This is the first edition of what I hope can be a running series throughout the season. The idea here is to group stats logically for different player types and have a format which can give an overview of a player's vital statistics at a glance and put them in some context.
I have finally relented to the logical breakdown of positions into guards/wings/bigs. I don't accept that only point guards fall outside of the wings definition, so combo guards (any player either a 1/2 or a 2/1) fall into the guards category for me. A wing can be a shooting guard, small forward or in rare cases primarily a power forward. Bigs are always power forwards or centers. For our roster (16 man, pre cut, active players only) this means:
Guards: Lillard, Price, Nolan, Karl
Wings: Batum, Wesley, Claver, Babbitt, Pavlovic, Barton, Ammo
Bigs: LaMarcus, JJ, Meyers, Freeland, Jeffries
I made some executive decisions on which stats would be included in the clusters for guards vs wings vs bigs. All include basic and advanced shooting percentages, PER (calculated using the simplified PER formula), USG% and TOV%. Guards get per game and per 36 minute numbers for points, assists, rebounds, steals and turnovers in that order, as well as an advanced distributing statistic in AST%. Wings have the same for points, rebounds, assists, steals, blocks and turnovers, with an advanced metric for rebounding (TRB%). Bigs' statistical profile ignores steals and assists, but includes personal foul statistics and a deeper emphasis on rebounding, with offensive, defensive and total rebounding percentages, and shot-blocking (BLK%). The goal here is to eliminate presenting less relevant stats for such as blocks for guards or steals for bigs (although whether I've gotten it right in terms of what is unnecessary is something I'd love feedback on)
The way the stats are grouped in the clusters is designed to be simple and logical. PER central as the pre-eminent catch-all stat, eFG% under 3P% to signify the latters' influence on the former, TS% under FT% for the same reason, TS% and USG% next to each other so they can be analysed in concert, per game stats and per 36 stats next to each other for easy reference with advanced stats attached to the appropriate row of raw/per minute numbers. Hopefully that logic makes for something easy to read as a quick reference (any suggestions on changes that might improve the layout would be appreciated).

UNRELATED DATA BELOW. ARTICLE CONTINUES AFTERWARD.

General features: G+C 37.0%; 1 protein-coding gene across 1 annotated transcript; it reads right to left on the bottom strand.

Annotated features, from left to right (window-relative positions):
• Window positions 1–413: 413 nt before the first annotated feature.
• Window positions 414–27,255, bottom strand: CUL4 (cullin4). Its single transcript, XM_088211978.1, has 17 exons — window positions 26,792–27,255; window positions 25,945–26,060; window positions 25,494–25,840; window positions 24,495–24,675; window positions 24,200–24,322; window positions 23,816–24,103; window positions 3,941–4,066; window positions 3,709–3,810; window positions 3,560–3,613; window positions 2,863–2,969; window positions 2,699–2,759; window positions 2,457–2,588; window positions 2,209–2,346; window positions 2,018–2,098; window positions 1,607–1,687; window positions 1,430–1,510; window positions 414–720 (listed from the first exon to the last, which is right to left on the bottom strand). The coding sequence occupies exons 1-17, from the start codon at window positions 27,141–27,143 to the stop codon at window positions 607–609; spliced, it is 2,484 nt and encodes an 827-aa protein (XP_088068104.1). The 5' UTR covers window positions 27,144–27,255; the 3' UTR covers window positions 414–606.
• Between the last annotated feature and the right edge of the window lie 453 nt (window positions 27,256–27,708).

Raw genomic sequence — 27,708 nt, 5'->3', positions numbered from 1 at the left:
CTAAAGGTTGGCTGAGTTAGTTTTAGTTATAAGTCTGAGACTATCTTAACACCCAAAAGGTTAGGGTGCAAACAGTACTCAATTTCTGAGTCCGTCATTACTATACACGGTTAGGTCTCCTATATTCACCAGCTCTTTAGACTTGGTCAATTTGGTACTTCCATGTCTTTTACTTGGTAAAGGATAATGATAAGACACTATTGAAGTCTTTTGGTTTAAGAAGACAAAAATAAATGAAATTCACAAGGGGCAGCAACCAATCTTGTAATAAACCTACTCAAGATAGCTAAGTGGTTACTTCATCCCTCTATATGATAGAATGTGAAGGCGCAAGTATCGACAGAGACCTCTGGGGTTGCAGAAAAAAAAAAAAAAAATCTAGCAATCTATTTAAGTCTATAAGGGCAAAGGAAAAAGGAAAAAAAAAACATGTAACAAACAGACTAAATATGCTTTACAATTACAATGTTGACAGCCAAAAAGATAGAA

The way I've looked to add context to the stats provided in these clusters is by adding a colour coding system. If this proves worth continuing with, I'll look to make the comparisons against leagues bests/worsts/averages but for this small preseason data set, I've used team averages to judge performance. The way it works in this post is as follows:
Black squares mark a team worst performance, bronze a below average one, silver above average and finally gold for being best in a category. Fairly simple. The only exception to this rule are where stats are only measured for a single group (bigs particularly with ORB%, DRB%, BLK% and PF stats but also guards with AST%), then the colours are awarded for best/worst/above average/below average within that group.
The purpose of this post is really to see how these stat clusters look in practice and get some feedback, but it also serves as a fun with SSS post for the preseason. All these numbers should be taken with heapings of salt, because although a lot of it looks relatively close to what we might expect in the regular season, the variance possible when looking a 5, 6 and 7 game sets of numbers is quite extreme. With that said, here they are, presented without comment:
NB: Scroll to the bottom and hit the expand button to see the clusters in their full glory
The Backup Guards
The Backup Wings
The Backup Bigs
If you made it to the point then please let me know what you think of the concept and any ideas for improving it. I plan on expanding these during the season when more comprehensive statistics become available and would quite like to look at them for prior seasons to see if any new insight could be gained. Any help would be invaluable.